The move raises critical questions about the global economy for 2016, already slowing significantly since 2014. Further global slowdown is now almost certain in 2016 – with global oil prices now in the mid-US$35 range and projected to go lower, with commodity prices globally still deflating, with Europe’s economy continuing barely growing and Japan’s in yet another recession, and with major emerging market economies experiencing spreading economic instability with collapsing currencies, capital flight, slowing exports, rising import inflation, and growing political unrest.
The rate hike also means the U.S. economy, already not doing all that well, may slow further in 2016 as well, contrary to what U.S. media and ‘spin doctor’ economists are claiming. Ignored in the U.S. press is the fact that, in the past four years in a row, every winter quarter the U.S. economy collapsed to near zero or negative in GDP. Will that now happen again – a fifth time – this coming January-March 2016 as a result of the Fed rate rise? Quite possibly.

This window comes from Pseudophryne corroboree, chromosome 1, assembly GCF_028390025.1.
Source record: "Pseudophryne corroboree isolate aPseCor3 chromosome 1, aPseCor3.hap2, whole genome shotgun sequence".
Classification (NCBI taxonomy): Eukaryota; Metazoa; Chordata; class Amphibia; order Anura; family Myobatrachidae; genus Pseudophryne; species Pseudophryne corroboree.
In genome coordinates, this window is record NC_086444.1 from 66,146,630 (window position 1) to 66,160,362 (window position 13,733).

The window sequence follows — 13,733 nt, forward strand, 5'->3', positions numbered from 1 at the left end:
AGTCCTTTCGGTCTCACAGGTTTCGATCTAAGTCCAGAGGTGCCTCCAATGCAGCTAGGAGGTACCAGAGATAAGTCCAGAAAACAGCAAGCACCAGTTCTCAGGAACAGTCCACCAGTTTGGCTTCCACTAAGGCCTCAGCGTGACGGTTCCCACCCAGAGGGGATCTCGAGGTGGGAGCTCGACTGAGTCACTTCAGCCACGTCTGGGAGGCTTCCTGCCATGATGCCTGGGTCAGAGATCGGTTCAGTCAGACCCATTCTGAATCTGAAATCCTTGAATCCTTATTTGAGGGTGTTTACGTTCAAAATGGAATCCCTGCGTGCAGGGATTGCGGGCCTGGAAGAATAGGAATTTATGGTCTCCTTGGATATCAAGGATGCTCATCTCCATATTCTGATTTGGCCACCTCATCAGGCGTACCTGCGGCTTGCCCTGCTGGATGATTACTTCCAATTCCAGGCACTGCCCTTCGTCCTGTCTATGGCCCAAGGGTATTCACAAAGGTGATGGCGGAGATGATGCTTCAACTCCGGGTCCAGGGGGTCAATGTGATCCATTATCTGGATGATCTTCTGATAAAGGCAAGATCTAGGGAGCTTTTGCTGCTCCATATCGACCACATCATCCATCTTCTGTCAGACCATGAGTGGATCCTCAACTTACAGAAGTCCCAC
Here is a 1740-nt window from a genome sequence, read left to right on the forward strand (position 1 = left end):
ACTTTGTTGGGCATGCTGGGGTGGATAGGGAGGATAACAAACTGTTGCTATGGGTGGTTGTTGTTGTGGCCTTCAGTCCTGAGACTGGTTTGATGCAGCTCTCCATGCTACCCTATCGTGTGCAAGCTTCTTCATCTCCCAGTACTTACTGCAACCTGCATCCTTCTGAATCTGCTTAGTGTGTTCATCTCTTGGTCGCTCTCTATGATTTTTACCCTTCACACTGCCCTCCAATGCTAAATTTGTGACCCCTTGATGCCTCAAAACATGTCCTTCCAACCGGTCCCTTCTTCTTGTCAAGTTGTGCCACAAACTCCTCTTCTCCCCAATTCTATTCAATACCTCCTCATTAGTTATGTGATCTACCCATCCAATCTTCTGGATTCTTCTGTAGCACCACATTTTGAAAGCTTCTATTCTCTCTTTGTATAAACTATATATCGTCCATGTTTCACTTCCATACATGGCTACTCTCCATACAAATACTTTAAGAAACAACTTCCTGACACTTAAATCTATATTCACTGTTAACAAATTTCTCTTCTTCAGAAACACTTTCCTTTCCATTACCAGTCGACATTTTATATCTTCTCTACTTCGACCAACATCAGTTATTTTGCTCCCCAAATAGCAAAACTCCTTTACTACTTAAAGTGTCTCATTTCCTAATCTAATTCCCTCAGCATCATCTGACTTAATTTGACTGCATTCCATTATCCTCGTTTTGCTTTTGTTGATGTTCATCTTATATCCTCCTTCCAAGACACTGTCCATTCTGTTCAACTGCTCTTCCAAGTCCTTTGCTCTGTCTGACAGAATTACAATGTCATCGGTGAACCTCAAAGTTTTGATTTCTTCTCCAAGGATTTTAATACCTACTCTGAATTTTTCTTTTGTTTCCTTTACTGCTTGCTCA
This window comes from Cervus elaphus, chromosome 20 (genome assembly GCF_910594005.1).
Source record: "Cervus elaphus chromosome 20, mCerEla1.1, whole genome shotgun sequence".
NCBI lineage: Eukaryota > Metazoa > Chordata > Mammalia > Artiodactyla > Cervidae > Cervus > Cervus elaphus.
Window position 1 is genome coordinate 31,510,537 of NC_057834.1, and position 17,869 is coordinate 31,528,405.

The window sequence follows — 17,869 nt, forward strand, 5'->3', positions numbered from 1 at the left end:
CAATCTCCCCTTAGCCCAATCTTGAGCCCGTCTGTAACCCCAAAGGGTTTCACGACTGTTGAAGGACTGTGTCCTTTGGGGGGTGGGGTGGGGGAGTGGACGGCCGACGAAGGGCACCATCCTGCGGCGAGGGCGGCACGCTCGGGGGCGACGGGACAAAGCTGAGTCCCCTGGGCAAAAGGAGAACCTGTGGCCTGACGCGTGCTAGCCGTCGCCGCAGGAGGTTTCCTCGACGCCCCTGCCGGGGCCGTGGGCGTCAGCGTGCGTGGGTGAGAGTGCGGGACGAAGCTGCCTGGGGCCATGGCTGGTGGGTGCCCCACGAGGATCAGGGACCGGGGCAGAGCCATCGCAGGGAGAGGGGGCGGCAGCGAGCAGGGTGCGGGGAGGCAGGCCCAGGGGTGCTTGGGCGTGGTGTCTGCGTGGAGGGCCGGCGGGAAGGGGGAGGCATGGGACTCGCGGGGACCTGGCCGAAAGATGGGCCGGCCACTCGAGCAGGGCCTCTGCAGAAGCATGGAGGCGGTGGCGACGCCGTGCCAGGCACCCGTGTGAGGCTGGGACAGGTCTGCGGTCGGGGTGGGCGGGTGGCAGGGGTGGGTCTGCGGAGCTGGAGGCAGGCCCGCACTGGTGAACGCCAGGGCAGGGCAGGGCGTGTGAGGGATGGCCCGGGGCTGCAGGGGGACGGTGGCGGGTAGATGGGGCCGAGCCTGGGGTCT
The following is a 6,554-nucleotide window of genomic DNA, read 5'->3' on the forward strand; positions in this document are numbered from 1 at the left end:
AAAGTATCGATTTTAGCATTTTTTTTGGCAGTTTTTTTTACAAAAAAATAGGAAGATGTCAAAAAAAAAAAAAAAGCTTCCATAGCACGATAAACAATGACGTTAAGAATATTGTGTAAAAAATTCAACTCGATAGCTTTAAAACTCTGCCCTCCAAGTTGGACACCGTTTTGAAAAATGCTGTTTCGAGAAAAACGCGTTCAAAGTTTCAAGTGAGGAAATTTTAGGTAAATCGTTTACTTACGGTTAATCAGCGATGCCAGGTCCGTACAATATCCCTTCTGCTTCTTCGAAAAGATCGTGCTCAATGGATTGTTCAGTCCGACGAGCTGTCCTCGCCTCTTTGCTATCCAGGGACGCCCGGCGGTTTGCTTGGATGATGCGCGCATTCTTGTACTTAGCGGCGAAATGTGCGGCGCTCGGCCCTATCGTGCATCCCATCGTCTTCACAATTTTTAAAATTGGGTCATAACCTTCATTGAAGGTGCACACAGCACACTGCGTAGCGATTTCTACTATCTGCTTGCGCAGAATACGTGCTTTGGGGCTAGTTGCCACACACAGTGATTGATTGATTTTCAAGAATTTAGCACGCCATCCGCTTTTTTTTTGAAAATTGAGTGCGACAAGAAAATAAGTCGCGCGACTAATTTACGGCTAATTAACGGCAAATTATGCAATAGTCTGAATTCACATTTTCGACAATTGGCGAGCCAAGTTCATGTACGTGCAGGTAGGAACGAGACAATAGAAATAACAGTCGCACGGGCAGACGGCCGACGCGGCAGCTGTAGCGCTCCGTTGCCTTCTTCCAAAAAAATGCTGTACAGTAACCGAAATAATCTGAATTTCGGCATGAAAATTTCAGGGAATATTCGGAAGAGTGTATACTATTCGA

The U.S. Fed reduced short term rates to nearly zero in 2008-09. The excuse was the rates were necessary to generate economic recovery. But even recent Fed studies have concluded the zero rates since 2008 have had minimal effect on the U.S. real economy.